One of the fun parentheses of my life was teaching the History of the Santa Clarita Valley class. It was a 10-week course, three hours per and could have easily been three times as long.
I taught it for about 20 years, three times a year. Every class began the same way with a game of telephone. That’s the little parlor pastime where you whisper a simple sentence to someone, who turns around and whispers it to someone else. And so on. And so on. By the time the sentence reached the end of the class, it was completely different. The lesson is how difficult it is to pass along information.
For the first few semesters, I’d let the sentence go all the way around the classroom. One year, I stopped the message at the end of the first row of students. Then, I stopped it at the third person. The sentence was simple: “Ten Wolves was the war chief who first discovered the Santa Clara Valley in 3,016 B.C.” From me, to the first person, to the second. Class after class of bright people couldn’t get that simple sentence correct.
And that’s history. And that’s education. And that’s communication.
Sneaking up on a half-century, I’ve been writing the Time Ranger column in The Mighty Signal. While my Mr. SCV persona is a rapscallion, prone to tall tales, hyperbole and mischief, the Time Ranger side of me tries to pass along our local heritage in strict scripture and verse. Alas. History is liquid.
Just last week, I penned a Time Ranger paragraph about how the local Methodist minister and his wife spotted a UFO hovering over their Saugus home for several hours in the pre-dawn hours. Just got a missive from an old pal who grew up here from the early 1950s. She noted politely that despite The Mighty Signal declaring in text and headline the flying object witness was the local Methodist minister, he ’tweren’t. According to the SCV old-timer, he was actually an enthusiastic imbiber of alcohol and employed as a rugged oil field worker.
So now, you have two completely different paintings of the famed UFO encounter. Does the more recent trump the front-page story of 70 years ago?
Aggravatingly, we now have two viewpoints of the flying saucer sighting.
From the 1930s to the late 1970s, everyone in the valley thought that our extinct Native American tribe was called the Allikliks. Then, a UCLA anthropologist was talking to some distant SCV Native American relatives in the San Fernando Valley. They kept blinking and wincing whenever the term, “Alliklik” was mentioned. Turns out the term came from a neighboring tribe up Fort Tejon way. They didn’t care for their SCV indigenous neighbors. “Alliklik” was a pejorative for “…naked, dirt-eating stutterer.” For nearly a half-century, we SClaritanites thought we were honoring our long-gone relatives by hanging “Alliklik” on everything from Boy Scout troops to chapters of the Daughters of the American Revolution. “Tataviam,” which means, “Dwellers of the Sunny Slope” quickly replaced “nudist numbnuts soil muncher with a speech impediment.”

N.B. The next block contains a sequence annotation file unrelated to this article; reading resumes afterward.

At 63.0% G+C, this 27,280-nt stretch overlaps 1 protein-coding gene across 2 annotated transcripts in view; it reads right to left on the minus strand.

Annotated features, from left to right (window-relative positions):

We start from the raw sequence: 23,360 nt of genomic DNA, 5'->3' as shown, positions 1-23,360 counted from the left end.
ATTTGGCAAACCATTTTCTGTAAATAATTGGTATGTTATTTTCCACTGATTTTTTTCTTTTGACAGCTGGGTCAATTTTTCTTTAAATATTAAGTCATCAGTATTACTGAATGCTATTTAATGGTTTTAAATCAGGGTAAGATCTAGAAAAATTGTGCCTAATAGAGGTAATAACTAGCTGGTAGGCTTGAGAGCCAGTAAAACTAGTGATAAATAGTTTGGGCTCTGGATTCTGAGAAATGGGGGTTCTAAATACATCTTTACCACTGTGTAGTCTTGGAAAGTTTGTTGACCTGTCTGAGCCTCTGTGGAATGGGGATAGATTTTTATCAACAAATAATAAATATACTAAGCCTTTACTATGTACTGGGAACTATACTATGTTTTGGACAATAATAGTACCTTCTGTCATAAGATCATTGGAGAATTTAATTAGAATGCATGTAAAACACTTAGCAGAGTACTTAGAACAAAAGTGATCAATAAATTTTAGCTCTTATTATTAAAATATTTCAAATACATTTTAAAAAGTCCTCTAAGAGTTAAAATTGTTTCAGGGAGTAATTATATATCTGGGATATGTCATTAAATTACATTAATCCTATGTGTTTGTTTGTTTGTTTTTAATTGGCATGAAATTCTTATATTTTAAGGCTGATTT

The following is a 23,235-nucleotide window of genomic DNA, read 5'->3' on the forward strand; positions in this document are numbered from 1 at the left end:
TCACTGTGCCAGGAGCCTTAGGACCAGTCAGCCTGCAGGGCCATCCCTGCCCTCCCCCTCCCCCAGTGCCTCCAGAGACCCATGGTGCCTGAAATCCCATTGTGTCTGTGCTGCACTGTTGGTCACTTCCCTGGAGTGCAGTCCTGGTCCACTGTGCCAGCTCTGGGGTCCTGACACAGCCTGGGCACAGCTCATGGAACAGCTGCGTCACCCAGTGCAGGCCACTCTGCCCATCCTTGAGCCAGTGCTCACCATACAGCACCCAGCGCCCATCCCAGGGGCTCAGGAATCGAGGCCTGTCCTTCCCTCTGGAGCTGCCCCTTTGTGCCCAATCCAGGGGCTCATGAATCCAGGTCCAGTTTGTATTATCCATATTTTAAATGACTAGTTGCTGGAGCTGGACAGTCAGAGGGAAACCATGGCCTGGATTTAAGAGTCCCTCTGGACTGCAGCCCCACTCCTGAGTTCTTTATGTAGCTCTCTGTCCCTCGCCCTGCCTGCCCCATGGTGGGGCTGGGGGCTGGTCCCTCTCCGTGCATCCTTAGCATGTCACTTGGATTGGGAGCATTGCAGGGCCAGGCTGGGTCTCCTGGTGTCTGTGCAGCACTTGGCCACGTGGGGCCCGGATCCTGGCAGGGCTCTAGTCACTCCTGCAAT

In the 1950s, there was this great swashbuckling historical tale floating around the valley. It always furrowed my brow because it involved pirates being chased from Ventura up the Santa Clara River — in the mid-1700s. Pirate ship. Sailing UP the Santa Clara. Uh-huh. The date alone bothered me because not only were we pirateless then, the only humans were native Americans and why would pirates want to steal acorns?
Odd happenstance? Turned out we had a teacher retire to Saugus, California, from Saugus, Massachusetts, in the 1950s. He told a story about East Coast pirates being captured in a cave and blown up with their treasure. Quickly, the story morphed 3,000 miles and became part of our folklore, with people digging up the hills around the Saugus Speedway for a treasure, if there ever was one, a continent away.
Gold first discovered in California at Sutter’s Mill in 1848? Our own movers and shakers poo-poohed the notion, pointing out we had a major discover six years earlier in 1842 in Placerita Canyon. THAT was the first major gold discovery in California. Except miners were taking out rich ore out of San Francisquito Canyon in the 1820s and there was Castaic’s Lost Padre Mine, which yielded several million in gold — in the 1790s.
Bouquet Canyon? It’s our longest-living typographical error. The area was named after French sailor Francois Chari’s “Ship Ranch.” Or, in Spanish — Rancho del Buque. American cartographers roaming the SCV shortly after the 1850 statehood thought it meant “Bouquet” as in flowers and named the area Bouquet Canyon, not Ship Canyon.
Heavens. I remember having a garage sale at my Iron Canyon home years ago. A Signal reporter came out to cover the event and I remember warning the lad not to inflate a garage sale to World War III. Somehow, the reporter gleaned I was moving out of Santa Clarita for good. Next morning, I open the front page of The Mighty Signal and there’s the headline: “Mr. SCV Moves Out of SCV” for the rose-rich Santa Rosa, California.
To this day, I STILL get people walking up to me, asking how I like living in Santa Rosa and am I just visiting?
I patiently explain that the story was a big, fat error and that I was moving from Sand Canyon to some acreage in Castaic, which, last I looked, was still in the Santa Clarita Valley. After a detailed explanation to one woman, she smiled, nodded, then had the braindead temerity to ask: “So how do you like living in Santa Rosa?”
Coulda strangled her.
UFOs. Pirates. An entire civilization of people. One particularly cute rural columnist.
John Boston is a local columnist and historian. Check out his new, hilarious book, “The 25 Most Terribly Inappropriate Dog Breeds” at his bookstore, johnbostonbooks.com. After checking it out, go buy several copies…